Abstract 16171: Carbon Nanotubes Enable Optical Ablation of Vascular Macrophages
Introduction: Macrophages are important targets for detection and therapy of atherosclerosis. Carbon nanotubes (NT) have imaging and therapeutic properties, as they can heat/ablate cells through optical excitation. We have shown NT are taken up by vascular macrophages. We evaluated NT for optical ablation of macrophages, both in vitro and in murine carotid arteries.
Methods: In vitro: mouse macrophage cells were incubated for 24 hours with or without NT (concentration: 100 nM). Ten million cells in each group was exposed to continuous 808 nm laser source (RPMC Lasers, Inc., O'Fallon, MO) for 2 minutes at 5W/cm2, followed by incubation of cells for 24 hours. Cell viability was assessed by MTT assay. Carotids: FVB mice (N=15) had a macrophage-rich carotid atherosclerotic lesion created through high fat diet and diabetes induction, followed 2 weeks later by ligation of the left carotid artery. After 2 weeks, mice were injected with or without NT (concentration: 0.6 μ M) via tail vein. At 48 post-injection, the ligated left carotid arteries were excised and immediately exposed ex vivo to the same laser for 5 minutes at 5W/cm2 (N=11) or no laser exposure (N=4). After ablation, the sections of carotid arteries with or without NT were stained with anti-caspase-3 antibody.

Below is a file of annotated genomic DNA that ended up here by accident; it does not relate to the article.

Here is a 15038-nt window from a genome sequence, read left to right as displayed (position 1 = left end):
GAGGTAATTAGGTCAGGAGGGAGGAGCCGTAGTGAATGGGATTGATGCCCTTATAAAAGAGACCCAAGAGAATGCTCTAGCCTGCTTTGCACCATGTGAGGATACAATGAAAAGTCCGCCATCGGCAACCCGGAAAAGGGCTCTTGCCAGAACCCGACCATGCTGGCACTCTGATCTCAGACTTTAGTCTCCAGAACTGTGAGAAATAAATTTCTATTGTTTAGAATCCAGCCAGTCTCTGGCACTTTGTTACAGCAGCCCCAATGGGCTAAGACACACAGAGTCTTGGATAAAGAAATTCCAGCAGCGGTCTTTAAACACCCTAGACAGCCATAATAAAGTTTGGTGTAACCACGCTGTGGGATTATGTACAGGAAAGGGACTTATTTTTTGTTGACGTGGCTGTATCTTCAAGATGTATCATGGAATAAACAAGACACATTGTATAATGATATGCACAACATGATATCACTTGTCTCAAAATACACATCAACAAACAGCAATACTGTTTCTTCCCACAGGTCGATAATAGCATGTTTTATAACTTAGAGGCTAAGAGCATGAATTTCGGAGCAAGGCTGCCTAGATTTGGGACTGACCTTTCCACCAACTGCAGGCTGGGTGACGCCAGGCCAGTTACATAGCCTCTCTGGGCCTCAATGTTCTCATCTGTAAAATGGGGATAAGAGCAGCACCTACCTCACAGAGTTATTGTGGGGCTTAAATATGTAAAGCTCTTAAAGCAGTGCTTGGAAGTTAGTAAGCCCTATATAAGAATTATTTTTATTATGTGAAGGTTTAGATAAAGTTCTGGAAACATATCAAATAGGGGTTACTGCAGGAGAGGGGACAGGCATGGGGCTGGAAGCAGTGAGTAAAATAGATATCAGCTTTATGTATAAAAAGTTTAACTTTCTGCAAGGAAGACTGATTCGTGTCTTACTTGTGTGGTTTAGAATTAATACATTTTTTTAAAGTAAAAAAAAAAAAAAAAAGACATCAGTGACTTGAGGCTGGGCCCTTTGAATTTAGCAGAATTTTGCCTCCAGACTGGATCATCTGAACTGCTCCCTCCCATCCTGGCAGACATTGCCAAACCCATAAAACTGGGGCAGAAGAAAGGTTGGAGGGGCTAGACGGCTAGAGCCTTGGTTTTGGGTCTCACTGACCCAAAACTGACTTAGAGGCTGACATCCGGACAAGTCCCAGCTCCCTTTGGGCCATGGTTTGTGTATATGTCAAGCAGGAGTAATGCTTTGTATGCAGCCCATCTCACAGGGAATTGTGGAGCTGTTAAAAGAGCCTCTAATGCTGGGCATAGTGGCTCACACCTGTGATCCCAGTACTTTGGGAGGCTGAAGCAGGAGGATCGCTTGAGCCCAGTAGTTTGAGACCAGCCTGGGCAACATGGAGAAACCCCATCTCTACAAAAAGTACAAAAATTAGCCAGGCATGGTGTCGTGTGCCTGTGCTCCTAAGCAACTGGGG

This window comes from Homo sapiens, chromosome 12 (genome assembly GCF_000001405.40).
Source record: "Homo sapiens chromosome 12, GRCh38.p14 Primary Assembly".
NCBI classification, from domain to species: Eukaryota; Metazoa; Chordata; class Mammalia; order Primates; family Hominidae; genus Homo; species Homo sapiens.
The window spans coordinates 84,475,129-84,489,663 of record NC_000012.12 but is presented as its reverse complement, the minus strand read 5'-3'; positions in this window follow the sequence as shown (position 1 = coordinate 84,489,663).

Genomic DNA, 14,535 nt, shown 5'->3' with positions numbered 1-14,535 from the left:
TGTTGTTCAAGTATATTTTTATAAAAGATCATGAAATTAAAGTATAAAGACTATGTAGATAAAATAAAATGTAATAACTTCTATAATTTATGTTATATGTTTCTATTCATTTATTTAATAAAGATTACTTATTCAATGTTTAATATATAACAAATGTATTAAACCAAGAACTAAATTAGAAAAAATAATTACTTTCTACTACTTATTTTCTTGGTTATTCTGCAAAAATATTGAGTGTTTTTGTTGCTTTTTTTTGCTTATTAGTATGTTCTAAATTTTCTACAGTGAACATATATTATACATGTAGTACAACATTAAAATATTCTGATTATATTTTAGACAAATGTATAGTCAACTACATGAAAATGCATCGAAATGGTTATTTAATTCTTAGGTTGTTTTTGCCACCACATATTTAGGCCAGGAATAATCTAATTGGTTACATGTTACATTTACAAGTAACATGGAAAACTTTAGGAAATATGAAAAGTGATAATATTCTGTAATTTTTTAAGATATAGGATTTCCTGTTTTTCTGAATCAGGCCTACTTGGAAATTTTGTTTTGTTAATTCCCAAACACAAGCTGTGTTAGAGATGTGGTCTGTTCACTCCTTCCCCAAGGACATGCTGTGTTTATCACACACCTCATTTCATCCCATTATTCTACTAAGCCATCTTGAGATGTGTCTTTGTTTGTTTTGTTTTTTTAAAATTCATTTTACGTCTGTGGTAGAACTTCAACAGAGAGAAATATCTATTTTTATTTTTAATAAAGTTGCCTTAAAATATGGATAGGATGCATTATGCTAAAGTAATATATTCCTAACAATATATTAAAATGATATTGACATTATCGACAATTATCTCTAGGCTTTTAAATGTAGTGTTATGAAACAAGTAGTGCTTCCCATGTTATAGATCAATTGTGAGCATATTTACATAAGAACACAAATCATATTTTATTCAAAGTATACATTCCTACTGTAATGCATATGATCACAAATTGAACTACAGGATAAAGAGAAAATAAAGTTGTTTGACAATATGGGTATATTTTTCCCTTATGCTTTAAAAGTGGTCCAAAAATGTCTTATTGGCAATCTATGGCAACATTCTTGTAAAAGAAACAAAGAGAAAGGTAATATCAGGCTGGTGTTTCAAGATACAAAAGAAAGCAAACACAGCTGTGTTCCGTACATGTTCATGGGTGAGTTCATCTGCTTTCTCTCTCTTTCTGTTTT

Results: Optical excitation in vitro of macrophages incubated with NT caused visual disruption of the cell pellet (Fig 1A) but no change in the NT-free cells, with >80% reduction in viable cells (Fig 1B). Optical excitation ex vivo of NT+ carotid arteries resulted in apoptosis of neointimal macrophages (N=6, Fig 2A), but no significant apoptosis in NT- carotids (N=5, Fig 2B) and NT+ carotids without laser. Quantitative analysis showed significantly higher caspase-positive cells in NT+ carotids post-laser (Fig 2C, p=0.045 vs. NT-).
Conclusions: Optical excitation of NTs causes macrophage ablation in vitro and in murine carotid arteries and is a promising approach for targeted nanotherapy of vascular inflammation.
- © 2011 by American Heart Association, Inc.